Brandon Fulco driven to succeed

The self-composed note on his bedroom mirror helped Brandon Fulco, Trumbull High wrestler, turn into Brandon Fulco, Class LL championship contender.

It read simply: Win it all.

“Last year, no one knew who I was because I didn’t make the State Open,” said Fulco, who placed second in states and fourth at the Open to qualify for the New England Championships in his senior season. “I had to work hard and stay positive.”

Fulco sacrificed his body and time with his friends to go to Team Tugman wrestling workouts every night. He ran in 5K’s He did Beast Training weight lifting in Monroe.

“This year was special because I got to do it all with my best friends — Brandon Liscinsky, Dave Briganti and Erik Mercado. We all got to stand together as first-team members of the All-FCIAC team,” Fulco said.

“Brandon doesn’t do offseason wrestling because he’s involved in baseball. He was our team’s role model. He was so determined to get better.

“Erik came up to varsity and had a great season, and Dave is one of the most competitive guys to take the mat. We stuck together and got it done.”

“It took me awhile. I wrestled my first two years to have fun. Then I decided to give it all to wrestling and gave up playing football.”

That didn’t set well with his brother, Steve.

“He was my football coach in eighth, ninth and tenth grade and wanted me to continue,” Fulco said.

“Once he knew I meant it, he became my strength trainer and my biggest motivator.

“He, along with George Mossesian, made sure I got to Beast Training and had a work out partner.

“Coach (Niko) Filippakis and Coach (Charlie) Anderson brought me along once I reached high school.

“Glen Liscinsky (THS assistant coach) has been guiding me since I joined the youth program when I was seven years old.”

Fulco was also inspired by former teammate Ben Anderson’s rise to the top rope of the wrestling ring.

“I saw what Ben (a state champion and Open runner-up in 2012) did, so between my junior and senior season, I wrestled four times a week and wrestled 70 matches.

“With Team Tugman we traveled to Lake Placid to compete. I had a chance to compete and to team up with a lot of wrestlers I meet in the season.”

Fulco fed off any thing he could find to get better: Ranked ninth in wrestlers returning at 160 pounds — “I hated that.”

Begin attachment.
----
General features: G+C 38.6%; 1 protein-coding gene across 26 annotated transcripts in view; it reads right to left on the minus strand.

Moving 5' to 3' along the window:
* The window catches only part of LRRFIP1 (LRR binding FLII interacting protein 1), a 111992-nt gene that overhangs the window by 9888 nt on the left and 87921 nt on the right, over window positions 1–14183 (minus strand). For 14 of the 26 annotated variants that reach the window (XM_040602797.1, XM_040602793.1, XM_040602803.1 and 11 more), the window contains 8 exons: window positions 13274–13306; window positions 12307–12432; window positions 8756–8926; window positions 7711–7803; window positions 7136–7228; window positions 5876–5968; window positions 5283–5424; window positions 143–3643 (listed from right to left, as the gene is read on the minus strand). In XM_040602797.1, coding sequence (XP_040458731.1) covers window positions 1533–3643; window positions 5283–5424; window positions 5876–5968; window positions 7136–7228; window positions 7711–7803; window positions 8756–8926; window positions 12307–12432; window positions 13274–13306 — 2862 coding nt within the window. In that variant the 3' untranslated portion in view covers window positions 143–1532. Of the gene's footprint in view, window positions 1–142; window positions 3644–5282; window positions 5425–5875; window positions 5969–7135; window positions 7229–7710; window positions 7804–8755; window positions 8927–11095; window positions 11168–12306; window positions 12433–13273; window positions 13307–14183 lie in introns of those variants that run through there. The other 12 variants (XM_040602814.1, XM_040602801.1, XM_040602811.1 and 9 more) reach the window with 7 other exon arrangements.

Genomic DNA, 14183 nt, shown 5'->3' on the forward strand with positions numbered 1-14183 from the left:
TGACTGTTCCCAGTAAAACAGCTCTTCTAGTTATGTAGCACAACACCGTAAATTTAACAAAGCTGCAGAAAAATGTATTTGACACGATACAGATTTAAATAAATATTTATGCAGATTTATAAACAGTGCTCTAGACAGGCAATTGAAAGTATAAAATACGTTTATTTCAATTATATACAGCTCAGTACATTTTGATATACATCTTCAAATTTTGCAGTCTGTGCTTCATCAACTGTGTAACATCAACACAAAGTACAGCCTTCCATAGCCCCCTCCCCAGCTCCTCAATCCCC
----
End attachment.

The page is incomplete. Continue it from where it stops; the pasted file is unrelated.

Having the clock tick down on his scholastic career wasn’t the only reason Fulco reached deep his last season as an Eagle.

“My parents (Steve and Diane) have been there for me throughout the years,” he said. “They put so much time into letting me pursue this dream.

“It’s taken a lot of time and money and I appreciate all they’ve done since second grade.

“Last year I was in thirty tournaments and they were there. Along with Steve and my sister Christina, I couldn’t ask for more support.”

To give his friends, family and teammates something to cheer about, Fulco had to do some soul searching.

“Sophomore and junior year, Coach Anderson and Coach Filippakis told me I had to do something other than look for a throw,” Fulco said.

“They wanted me to wrestle smart, use my quickness.

“It only took about one hundred butt-kickings for me to learn my lesson.”

Early this past season, Fulco lost a 10-8 decision and blamed himself. He began doing wind sprints in the gymnasium and was asked by a bystander what he was doing.

“I just don’t want to feel this way anymore,” Fulco told him.

One person who noticed the transformation was Sacred Heart University wrestling coach Andy Lausiera, who offered Fulco a chance to join the Pioneer program.

“I’m not like a lot of kids that can’t wait to get out of town,” Fulco said of his decision to attend SHU and take up physical education, with an eye toward teaching and coaching. “This is a good program and close to home, where my parents for once can take it easy.”